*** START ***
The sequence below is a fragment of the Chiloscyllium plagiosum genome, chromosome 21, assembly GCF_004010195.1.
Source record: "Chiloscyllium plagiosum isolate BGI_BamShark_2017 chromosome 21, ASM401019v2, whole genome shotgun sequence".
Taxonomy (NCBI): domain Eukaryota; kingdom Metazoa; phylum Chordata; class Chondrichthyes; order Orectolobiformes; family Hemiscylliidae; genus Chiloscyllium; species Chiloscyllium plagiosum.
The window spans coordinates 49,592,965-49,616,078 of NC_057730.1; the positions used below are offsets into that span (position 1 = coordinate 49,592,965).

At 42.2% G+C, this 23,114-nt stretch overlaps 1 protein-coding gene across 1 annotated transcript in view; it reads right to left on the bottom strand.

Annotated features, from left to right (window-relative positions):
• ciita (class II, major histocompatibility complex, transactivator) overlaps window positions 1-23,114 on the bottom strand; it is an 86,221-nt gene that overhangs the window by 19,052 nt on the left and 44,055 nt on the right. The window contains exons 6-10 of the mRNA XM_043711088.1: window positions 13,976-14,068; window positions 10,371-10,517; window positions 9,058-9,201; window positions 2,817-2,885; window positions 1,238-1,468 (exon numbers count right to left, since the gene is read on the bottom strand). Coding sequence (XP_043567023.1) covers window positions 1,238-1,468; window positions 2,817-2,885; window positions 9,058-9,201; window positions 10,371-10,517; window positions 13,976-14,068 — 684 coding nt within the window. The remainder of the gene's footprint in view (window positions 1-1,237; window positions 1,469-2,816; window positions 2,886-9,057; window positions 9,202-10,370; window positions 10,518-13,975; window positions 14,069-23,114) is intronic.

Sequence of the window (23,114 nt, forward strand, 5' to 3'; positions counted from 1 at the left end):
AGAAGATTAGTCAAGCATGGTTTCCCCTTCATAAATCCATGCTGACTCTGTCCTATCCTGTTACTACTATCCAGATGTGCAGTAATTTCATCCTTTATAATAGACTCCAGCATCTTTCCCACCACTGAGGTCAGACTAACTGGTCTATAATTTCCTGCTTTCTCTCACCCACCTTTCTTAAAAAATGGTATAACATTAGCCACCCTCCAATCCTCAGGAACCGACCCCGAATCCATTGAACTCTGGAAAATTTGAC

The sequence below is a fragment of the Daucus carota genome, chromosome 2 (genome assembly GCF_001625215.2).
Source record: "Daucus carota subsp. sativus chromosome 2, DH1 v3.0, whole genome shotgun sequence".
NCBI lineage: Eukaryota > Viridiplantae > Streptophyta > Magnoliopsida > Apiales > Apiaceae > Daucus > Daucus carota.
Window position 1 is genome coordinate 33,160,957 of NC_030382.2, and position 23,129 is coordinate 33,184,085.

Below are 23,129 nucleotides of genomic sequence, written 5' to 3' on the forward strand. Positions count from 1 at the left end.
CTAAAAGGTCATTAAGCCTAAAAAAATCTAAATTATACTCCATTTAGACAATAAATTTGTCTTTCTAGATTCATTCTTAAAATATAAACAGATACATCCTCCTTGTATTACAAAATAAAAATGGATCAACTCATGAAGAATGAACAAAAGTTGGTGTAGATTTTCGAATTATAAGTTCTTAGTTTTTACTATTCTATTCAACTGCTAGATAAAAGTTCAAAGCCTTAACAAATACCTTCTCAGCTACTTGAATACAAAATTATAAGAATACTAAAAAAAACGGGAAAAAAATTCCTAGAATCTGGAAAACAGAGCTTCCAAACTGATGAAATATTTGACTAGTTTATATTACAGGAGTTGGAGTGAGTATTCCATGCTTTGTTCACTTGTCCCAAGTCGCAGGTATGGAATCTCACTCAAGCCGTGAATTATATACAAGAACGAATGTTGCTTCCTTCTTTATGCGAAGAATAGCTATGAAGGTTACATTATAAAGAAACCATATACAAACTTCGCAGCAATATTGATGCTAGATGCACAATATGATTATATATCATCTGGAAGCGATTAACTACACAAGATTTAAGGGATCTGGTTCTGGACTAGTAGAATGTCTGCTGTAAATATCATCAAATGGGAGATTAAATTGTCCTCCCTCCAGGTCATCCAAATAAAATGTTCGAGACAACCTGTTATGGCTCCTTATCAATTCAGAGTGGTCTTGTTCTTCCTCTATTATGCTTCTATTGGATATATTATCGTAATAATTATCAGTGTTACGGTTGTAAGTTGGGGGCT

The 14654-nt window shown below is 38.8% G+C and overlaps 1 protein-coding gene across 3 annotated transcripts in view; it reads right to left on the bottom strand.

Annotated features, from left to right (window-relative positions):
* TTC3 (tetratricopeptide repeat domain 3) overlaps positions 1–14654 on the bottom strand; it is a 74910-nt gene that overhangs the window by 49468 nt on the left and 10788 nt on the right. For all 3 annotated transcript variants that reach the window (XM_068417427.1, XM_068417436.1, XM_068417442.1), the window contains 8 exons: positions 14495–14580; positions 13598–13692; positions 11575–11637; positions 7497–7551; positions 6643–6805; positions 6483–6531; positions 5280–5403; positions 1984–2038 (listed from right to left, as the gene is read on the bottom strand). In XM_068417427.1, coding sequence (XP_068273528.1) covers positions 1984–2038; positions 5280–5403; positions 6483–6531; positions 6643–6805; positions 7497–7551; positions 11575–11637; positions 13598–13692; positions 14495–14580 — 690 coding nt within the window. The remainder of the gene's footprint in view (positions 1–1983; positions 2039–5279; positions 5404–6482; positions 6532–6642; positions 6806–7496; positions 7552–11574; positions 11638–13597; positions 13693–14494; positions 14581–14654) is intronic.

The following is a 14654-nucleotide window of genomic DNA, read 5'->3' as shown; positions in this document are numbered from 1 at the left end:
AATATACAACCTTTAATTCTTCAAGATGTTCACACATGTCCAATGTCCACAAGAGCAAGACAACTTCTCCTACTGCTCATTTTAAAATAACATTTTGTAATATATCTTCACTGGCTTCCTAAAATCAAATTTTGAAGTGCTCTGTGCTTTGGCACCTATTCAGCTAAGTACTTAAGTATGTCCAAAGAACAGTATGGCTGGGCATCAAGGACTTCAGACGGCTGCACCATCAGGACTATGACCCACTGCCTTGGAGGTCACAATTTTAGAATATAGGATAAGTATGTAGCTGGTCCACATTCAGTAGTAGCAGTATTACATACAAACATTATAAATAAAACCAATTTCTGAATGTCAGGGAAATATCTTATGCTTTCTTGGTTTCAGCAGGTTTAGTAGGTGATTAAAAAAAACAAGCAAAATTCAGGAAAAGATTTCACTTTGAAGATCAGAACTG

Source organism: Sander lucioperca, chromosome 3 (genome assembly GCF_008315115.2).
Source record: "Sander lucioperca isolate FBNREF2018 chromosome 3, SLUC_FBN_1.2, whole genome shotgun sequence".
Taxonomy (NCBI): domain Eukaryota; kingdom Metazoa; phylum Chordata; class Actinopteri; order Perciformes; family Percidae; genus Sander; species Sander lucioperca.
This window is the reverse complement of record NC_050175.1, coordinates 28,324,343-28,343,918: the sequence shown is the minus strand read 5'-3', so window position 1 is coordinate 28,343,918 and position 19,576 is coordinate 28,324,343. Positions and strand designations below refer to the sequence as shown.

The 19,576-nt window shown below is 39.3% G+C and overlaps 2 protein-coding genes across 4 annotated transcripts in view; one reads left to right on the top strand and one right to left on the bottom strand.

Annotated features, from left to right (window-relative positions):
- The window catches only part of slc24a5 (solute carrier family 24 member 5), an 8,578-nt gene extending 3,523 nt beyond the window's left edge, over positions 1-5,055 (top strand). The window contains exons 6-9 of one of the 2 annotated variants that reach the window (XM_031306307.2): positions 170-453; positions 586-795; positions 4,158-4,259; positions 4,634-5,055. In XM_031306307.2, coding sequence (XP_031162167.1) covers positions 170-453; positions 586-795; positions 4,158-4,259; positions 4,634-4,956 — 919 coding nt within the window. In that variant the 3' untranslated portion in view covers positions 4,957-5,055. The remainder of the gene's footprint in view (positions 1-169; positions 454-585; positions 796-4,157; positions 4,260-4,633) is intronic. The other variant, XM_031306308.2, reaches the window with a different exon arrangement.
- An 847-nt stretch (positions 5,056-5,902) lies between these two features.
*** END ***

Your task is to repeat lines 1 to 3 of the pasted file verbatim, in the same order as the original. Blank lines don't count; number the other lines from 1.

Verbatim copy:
The sequence below is a fragment of the Chiloscyllium plagiosum genome, chromosome 21, assembly GCF_004010195.1.
Source record: "Chiloscyllium plagiosum isolate BGI_BamShark_2017 chromosome 21, ASM401019v2, whole genome shotgun sequence".
Taxonomy (NCBI): domain Eukaryota; kingdom Metazoa; phylum Chordata; class Chondrichthyes; order Orectolobiformes; family Hemiscylliidae; genus Chiloscyllium; species Chiloscyllium plagiosum.